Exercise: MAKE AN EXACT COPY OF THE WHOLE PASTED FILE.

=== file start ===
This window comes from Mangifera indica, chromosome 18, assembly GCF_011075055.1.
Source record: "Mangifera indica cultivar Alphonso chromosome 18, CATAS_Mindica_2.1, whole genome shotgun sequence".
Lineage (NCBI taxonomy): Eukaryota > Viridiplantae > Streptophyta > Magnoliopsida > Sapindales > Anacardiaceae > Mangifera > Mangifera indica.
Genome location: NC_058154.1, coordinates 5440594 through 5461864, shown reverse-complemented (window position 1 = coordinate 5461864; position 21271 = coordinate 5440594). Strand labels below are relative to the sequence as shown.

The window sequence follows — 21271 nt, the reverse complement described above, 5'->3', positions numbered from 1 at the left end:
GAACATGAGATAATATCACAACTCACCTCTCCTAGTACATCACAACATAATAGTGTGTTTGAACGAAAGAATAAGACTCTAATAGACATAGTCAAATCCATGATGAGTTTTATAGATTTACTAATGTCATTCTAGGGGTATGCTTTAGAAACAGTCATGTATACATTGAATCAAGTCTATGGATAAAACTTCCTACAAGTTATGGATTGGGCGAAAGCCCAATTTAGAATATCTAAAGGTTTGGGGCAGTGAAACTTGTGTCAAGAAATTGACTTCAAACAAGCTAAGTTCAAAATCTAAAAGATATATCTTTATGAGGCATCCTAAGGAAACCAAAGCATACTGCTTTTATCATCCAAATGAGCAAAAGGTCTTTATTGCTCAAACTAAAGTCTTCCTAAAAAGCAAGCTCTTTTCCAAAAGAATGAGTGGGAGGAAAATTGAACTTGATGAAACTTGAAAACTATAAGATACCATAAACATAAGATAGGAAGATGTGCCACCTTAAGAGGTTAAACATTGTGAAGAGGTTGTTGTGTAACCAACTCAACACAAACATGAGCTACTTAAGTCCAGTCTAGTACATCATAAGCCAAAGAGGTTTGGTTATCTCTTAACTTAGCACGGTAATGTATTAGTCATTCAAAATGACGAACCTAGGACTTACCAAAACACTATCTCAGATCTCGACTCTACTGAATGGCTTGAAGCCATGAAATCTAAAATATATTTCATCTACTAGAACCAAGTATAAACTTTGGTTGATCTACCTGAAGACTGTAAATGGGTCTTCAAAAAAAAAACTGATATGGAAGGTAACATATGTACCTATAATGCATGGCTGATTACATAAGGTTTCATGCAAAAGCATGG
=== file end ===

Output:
This window comes from Mangifera indica, chromosome 18, assembly GCF_011075055.1.
Source record: "Mangifera indica cultivar Alphonso chromosome 18, CATAS_Mindica_2.1, whole genome shotgun sequence".
Lineage (NCBI taxonomy): Eukaryota > Viridiplantae > Streptophyta > Magnoliopsida > Sapindales > Anacardiaceae > Mangifera > Mangifera indica.
Genome location: NC_058154.1, coordinates 5440594 through 5461864, shown reverse-complemented (window position 1 = coordinate 5461864; position 21271 = coordinate 5440594). Strand labels below are relative to the sequence as shown.

The window sequence follows — 21271 nt, the reverse complement described above, 5'->3', positions numbered from 1 at the left end:
GAACATGAGATAATATCACAACTCACCTCTCCTAGTACATCACAACATAATAGTGTGTTTGAACGAAAGAATAAGACTCTAATAGACATAGTCAAATCCATGATGAGTTTTATAGATTTACTAATGTCATTCTAGGGGTATGCTTTAGAAACAGTCATGTATACATTGAATCAAGTCTATGGATAAAACTTCCTACAAGTTATGGATTGGGCGAAAGCCCAATTTAGAATATCTAAAGGTTTGGGGCAGTGAAACTTGTGTCAAGAAATTGACTTCAAACAAGCTAAGTTCAAAATCTAAAAGATATATCTTTATGAGGCATCCTAAGGAAACCAAAGCATACTGCTTTTATCATCCAAATGAGCAAAAGGTCTTTATTGCTCAAACTAAAGTCTTCCTAAAAAGCAAGCTCTTTTCCAAAAGAATGAGTGGGAGGAAAATTGAACTTGATGAAACTTGAAAACTATAAGATACCATAAACATAAGATAGGAAGATGTGCCACCTTAAGAGGTTAAACATTGTGAAGAGGTTGTTGTGTAACCAACTCAACACAAACATGAGCTACTTAAGTCCAGTCTAGTACATCATAAGCCAAAGAGGTTTGGTTATCTCTTAACTTAGCACGGTAATGTATTAGTCATTCAAAATGACGAACCTAGGACTTACCAAAACACTATCTCAGATCTCGACTCTACTGAATGGCTTGAAGCCATGAAATCTAAAATATATTTCATCTACTAGAACCAAGTATAAACTTTGGTTGATCTACCTGAAGACTGTAAATGGGTCTTCAAAAAAAAAACTGATATGGAAGGTAACATATGTACCTATAATGCATGGCTGATTACATAAGGTTTCATGCAAAAGCATGG